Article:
Coffee From Cup to Farm (Part 2)

By Samuel Brooks, Temple Coffee Educator

Welcome to Part 2 of Coffee from Cup to Farm! Let’s do a quick recap from Part 1: You’re in a cafe, your beverage inspires a myriad of pleasant sensory experiences and emotions that lead you to ponder how the coffee you’re drinking came to be. The drink came from the Barista who followed the instructions from the Quality Control Team who got the coffee from the Head Roaster who got the green (unroasted) coffee from our Green Coffee Buyer. This leads us to Part 2: Importing, Exporting, Processing, Growing/Harvesting.

Importing

When Ed (our green coffee buyer) finds a coffee he likes, it’s really frowned upon to bring it all back in his carry on luggage. So what’s the alternative? This is where the importers come in. Importers transport green coffee in bags that weight up to 150 lbs via shipping container. They receive coffee from the exporter and bring it to our door in Sacramento. The importer communicates schedules and costs with both Ed and with the exporter from the country of origin. Importers are often misrepresented as being nonessential “middlemen” of the coffee industry.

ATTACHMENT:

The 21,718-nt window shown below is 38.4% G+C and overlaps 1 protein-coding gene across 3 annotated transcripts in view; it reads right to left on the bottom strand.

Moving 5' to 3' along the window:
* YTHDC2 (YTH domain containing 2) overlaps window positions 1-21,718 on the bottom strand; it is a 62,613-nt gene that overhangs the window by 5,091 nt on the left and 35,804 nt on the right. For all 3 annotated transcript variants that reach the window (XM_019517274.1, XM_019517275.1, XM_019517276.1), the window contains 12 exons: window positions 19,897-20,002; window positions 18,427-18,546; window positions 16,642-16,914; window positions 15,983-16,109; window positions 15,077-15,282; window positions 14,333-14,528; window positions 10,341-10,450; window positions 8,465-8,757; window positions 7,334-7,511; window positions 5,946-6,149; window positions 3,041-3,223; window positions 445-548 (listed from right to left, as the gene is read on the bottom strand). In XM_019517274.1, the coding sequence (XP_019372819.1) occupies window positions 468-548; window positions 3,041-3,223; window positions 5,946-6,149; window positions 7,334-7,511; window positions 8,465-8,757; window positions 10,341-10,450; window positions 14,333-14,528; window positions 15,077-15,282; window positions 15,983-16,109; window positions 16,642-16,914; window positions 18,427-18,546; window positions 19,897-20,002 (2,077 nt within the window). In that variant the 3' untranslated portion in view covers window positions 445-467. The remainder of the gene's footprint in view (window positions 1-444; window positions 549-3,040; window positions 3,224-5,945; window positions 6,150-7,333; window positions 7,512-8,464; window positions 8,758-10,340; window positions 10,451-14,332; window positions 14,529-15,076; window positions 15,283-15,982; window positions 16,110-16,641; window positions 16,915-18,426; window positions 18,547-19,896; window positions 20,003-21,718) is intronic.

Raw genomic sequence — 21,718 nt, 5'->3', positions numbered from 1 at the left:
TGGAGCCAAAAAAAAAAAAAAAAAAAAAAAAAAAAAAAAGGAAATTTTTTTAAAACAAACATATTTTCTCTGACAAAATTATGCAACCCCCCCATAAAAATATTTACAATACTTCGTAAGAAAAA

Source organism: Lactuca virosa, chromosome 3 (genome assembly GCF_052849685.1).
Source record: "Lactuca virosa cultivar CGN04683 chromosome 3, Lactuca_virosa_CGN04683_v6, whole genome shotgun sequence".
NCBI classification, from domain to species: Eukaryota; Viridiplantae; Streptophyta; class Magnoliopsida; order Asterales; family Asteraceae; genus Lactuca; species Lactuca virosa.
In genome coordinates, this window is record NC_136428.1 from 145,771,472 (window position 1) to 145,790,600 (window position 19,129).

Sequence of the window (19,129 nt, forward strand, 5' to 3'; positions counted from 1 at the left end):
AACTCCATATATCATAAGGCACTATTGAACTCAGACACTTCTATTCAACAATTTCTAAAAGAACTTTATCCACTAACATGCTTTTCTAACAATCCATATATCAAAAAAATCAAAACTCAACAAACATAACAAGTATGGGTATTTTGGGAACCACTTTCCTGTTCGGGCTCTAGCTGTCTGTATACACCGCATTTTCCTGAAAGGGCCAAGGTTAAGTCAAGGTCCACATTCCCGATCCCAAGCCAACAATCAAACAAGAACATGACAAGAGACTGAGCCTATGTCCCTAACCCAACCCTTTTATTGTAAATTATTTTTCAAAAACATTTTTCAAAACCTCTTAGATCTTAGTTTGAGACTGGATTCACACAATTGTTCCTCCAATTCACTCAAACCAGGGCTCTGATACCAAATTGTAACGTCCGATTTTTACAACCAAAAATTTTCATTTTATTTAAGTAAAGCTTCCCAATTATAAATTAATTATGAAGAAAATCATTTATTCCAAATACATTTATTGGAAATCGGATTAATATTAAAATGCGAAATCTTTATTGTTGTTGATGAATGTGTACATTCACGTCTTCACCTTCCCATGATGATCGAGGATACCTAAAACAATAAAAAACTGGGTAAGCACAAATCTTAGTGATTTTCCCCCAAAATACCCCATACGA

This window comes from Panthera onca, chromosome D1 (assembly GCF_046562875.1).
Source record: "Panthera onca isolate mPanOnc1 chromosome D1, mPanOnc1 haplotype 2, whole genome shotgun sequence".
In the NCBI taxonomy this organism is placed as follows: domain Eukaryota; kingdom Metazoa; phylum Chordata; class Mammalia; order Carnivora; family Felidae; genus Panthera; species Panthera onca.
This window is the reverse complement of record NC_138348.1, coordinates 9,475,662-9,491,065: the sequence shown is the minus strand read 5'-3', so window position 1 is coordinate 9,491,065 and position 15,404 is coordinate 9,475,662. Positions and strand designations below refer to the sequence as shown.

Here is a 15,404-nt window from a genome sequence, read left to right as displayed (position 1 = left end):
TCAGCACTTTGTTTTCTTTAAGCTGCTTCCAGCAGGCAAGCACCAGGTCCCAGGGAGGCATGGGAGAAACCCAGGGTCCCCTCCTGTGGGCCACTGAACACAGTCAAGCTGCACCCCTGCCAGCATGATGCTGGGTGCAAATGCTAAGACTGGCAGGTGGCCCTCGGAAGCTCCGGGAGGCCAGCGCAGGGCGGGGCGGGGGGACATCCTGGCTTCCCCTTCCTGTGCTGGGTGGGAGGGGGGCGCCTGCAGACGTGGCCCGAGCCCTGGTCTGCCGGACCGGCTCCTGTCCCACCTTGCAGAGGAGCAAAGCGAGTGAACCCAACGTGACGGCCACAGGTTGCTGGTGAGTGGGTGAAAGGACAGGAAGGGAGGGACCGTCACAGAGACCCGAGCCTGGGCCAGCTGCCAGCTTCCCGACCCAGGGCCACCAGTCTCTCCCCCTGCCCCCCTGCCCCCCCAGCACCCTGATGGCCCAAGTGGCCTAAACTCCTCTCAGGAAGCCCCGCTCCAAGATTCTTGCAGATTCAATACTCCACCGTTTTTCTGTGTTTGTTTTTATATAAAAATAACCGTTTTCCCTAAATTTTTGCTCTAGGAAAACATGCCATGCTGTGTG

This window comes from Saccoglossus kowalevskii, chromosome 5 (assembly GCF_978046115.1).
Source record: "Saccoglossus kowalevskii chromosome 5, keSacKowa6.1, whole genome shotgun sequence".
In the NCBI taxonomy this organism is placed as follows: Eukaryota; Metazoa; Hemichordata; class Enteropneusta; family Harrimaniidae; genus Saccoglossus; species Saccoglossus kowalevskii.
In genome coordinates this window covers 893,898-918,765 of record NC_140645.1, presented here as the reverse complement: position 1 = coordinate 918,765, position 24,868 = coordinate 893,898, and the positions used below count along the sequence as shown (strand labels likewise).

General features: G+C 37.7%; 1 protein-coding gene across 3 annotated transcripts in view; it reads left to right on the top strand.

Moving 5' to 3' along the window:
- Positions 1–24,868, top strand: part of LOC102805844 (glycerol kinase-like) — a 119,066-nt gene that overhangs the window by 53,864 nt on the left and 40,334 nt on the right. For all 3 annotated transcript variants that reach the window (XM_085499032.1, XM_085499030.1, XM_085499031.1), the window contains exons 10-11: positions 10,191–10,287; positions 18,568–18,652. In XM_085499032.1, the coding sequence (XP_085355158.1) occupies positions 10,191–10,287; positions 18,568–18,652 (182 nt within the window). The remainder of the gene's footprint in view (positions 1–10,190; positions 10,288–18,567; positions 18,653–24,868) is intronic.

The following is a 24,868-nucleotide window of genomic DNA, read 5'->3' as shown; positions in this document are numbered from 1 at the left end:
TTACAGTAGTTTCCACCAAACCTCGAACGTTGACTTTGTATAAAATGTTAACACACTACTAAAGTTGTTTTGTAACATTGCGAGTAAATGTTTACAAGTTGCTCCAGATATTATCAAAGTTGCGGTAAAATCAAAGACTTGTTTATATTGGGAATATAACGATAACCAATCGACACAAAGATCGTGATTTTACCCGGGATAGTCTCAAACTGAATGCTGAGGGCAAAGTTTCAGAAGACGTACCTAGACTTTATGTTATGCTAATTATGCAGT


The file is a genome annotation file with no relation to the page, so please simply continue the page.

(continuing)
But in truth, without these guys it would be impossible to connect the farmers to an eager and growing specialty coffee market. They play an essential role in helping the farm get top dollar for their crop and contribute to the overall industry by incentivizing excellence. This is really good news, since now the market is influenced by quality rather than just accessibility. The Importer travels to the origin country (usually to a port city) and transports the coffee internationally. This requires coordination and direct communication with Ed and the coffee’s Exporter.